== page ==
Buyer’s remorse

Nearly all buyers feel some remorse about their purchase just before or just after buying.

It can creep up on you. You begin to question the decision:

Did we pay too much? Can we manage the mortgage? Will the market finally crash now that we have bought? The best thing you can do is to recognise that buyer’s remorse is a common phenomenon. Understanding why it occurs helps you prepare for it ahead of time and work through it quickly if it occurs.

Some scenarios that can herald a bout of remorse are:

Conversations with family and friends

Well-meaning people may inadvertently tip you into a state of anxiety if you listen to their unqualified advice on ‘paying too much’ or other elements of property transactions that have little relevance to your situation. Experienced and successful advisors and your own informed judgment should have helped you make the right decision by this time.

Real estate agents who fail to guide you

Questions and doubts can easily occur when agents aren’t around to guide buyers, particularly if this is their first real estate transaction. Buyers can panic if they don’t know what will happen next in the buying process. Panic can lead to doubt then buyer’s remorse.

Continuing to look at houses

Don’t do it. Unless you are about to close the deal but believe the contract may fall apart, there is no sense in making life harder by falling in love with another property.

Creeping doubts

Dwelling on the negatives when you have made or are about to make one of the biggest decisions regarding your financial future would most certainly cloud your judgment. It is best to return to your list of buying criteria and re-check the positive aspects of your decision.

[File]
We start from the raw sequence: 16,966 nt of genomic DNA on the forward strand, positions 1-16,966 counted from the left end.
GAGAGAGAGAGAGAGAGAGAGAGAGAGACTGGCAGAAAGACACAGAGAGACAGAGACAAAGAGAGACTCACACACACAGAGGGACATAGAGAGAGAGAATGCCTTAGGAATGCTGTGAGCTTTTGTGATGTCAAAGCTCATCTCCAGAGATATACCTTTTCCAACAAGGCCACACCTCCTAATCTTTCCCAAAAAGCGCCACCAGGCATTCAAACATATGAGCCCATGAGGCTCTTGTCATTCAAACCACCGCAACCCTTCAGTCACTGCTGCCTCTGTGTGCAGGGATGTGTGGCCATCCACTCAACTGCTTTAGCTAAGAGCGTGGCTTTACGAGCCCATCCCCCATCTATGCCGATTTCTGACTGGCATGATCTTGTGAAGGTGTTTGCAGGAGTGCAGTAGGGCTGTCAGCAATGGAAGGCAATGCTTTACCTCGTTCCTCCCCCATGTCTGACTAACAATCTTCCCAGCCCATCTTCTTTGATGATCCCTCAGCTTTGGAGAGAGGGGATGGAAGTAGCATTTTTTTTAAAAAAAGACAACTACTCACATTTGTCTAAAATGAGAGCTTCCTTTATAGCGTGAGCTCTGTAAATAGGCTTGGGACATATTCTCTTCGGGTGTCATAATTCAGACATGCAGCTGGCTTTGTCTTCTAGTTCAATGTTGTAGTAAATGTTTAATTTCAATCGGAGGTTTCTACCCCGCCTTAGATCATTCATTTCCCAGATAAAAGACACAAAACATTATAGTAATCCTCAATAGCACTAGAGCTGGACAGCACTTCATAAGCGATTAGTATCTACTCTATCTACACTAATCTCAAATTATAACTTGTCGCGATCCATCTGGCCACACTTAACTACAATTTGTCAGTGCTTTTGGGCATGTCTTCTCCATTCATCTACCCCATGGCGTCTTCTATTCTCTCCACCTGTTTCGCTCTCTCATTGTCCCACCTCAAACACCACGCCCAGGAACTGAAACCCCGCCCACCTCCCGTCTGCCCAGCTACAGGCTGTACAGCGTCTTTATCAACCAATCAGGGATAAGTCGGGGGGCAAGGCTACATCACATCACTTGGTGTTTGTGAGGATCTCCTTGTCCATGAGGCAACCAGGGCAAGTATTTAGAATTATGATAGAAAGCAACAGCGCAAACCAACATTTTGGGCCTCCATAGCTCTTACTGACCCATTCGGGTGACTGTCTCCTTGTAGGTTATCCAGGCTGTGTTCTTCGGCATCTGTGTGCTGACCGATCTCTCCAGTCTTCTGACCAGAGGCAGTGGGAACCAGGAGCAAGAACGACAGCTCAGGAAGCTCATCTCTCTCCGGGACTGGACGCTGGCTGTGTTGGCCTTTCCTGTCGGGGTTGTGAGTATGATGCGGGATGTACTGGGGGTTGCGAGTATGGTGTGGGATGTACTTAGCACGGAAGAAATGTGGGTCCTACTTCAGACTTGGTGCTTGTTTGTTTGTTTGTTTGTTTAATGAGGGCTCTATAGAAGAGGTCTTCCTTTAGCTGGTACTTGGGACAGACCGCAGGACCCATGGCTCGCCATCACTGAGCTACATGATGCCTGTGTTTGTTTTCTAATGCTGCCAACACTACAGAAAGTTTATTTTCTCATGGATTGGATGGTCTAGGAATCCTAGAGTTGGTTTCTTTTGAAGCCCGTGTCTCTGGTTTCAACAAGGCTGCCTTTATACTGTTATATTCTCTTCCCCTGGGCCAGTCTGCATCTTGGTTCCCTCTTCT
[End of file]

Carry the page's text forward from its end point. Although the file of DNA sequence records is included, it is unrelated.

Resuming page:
If buyer’s remorse strikes you, don’t act immediately. Psychologists say we buy emotionally and justify logically. Buyer’s remorse is your mind at work looking to logically justify a purchase. If you continue to ignore these questions, they will simply keep coming back. Don’t make rash decisions if you are experiencing buyer’s remorse — the desire to rescind or go ahead may be replaced with the opposite reaction after you have given yourself time to work it out.

Write your concerns down on paper and sleep on it. If those concerns won’t go away in a couple of days’ time, then take action. In most cases, your concerns are normal buyer’s remorse and the awkward questions and feelings will pass.

Economists who are devoid of emotion when assessing markets cannot price in the emotional attachment of a family home to a buyer. This is why they have been incorrectly predicting that house prices will crash for the last decade.

Remember, the residential real estate market has a strong emotional and financially illogical streak running through it. This is what makes it so unpredictable at times. If you can manage your own emotions and seek cool-headed advisors, you stand an excellent chance of winning.


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